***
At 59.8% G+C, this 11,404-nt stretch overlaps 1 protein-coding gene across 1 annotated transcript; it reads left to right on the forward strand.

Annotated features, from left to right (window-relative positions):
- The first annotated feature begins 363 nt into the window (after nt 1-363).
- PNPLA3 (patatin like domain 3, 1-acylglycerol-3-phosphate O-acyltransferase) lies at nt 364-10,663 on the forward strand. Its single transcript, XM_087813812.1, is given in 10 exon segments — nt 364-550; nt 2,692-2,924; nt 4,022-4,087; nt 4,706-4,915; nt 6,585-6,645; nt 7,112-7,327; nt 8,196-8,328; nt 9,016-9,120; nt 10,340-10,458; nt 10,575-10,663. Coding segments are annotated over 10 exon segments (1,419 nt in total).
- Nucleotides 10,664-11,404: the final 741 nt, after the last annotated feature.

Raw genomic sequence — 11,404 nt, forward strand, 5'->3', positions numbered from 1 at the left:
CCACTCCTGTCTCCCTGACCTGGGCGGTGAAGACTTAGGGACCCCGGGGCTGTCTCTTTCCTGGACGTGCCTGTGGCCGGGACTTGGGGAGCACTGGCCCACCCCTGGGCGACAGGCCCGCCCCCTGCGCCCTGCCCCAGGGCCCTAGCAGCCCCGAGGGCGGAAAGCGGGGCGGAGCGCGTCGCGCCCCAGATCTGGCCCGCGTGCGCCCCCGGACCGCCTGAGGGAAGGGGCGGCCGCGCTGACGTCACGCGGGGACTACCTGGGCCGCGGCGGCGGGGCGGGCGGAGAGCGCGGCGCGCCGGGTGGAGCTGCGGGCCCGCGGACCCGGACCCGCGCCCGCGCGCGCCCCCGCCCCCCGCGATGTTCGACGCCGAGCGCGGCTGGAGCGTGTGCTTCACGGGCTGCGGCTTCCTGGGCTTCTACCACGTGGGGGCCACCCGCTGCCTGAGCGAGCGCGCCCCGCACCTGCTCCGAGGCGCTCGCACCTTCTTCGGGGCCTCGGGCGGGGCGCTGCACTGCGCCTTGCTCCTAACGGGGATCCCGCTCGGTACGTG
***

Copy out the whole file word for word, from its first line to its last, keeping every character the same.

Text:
At 59.8% G+C, this 11,404-nt stretch overlaps 1 protein-coding gene across 1 annotated transcript; it reads left to right on the forward strand.

Annotated features, from left to right (window-relative positions):
- The first annotated feature begins 363 nt into the window (after nt 1-363).
- PNPLA3 (patatin like domain 3, 1-acylglycerol-3-phosphate O-acyltransferase) lies at nt 364-10,663 on the forward strand. Its single transcript, XM_087813812.1, is given in 10 exon segments — nt 364-550; nt 2,692-2,924; nt 4,022-4,087; nt 4,706-4,915; nt 6,585-6,645; nt 7,112-7,327; nt 8,196-8,328; nt 9,016-9,120; nt 10,340-10,458; nt 10,575-10,663. Coding segments are annotated over 10 exon segments (1,419 nt in total).
- Nucleotides 10,664-11,404: the final 741 nt, after the last annotated feature.

Raw genomic sequence — 11,404 nt, forward strand, 5'->3', positions numbered from 1 at the left:
CCACTCCTGTCTCCCTGACCTGGGCGGTGAAGACTTAGGGACCCCGGGGCTGTCTCTTTCCTGGACGTGCCTGTGGCCGGGACTTGGGGAGCACTGGCCCACCCCTGGGCGACAGGCCCGCCCCCTGCGCCCTGCCCCAGGGCCCTAGCAGCCCCGAGGGCGGAAAGCGGGGCGGAGCGCGTCGCGCCCCAGATCTGGCCCGCGTGCGCCCCCGGACCGCCTGAGGGAAGGGGCGGCCGCGCTGACGTCACGCGGGGACTACCTGGGCCGCGGCGGCGGGGCGGGCGGAGAGCGCGGCGCGCCGGGTGGAGCTGCGGGCCCGCGGACCCGGACCCGCGCCCGCGCGCGCCCCCGCCCCCCGCGATGTTCGACGCCGAGCGCGGCTGGAGCGTGTGCTTCACGGGCTGCGGCTTCCTGGGCTTCTACCACGTGGGGGCCACCCGCTGCCTGAGCGAGCGCGCCCCGCACCTGCTCCGAGGCGCTCGCACCTTCTTCGGGGCCTCGGGCGGGGCGCTGCACTGCGCCTTGCTCCTAACGGGGATCCCGCTCGGTACGTG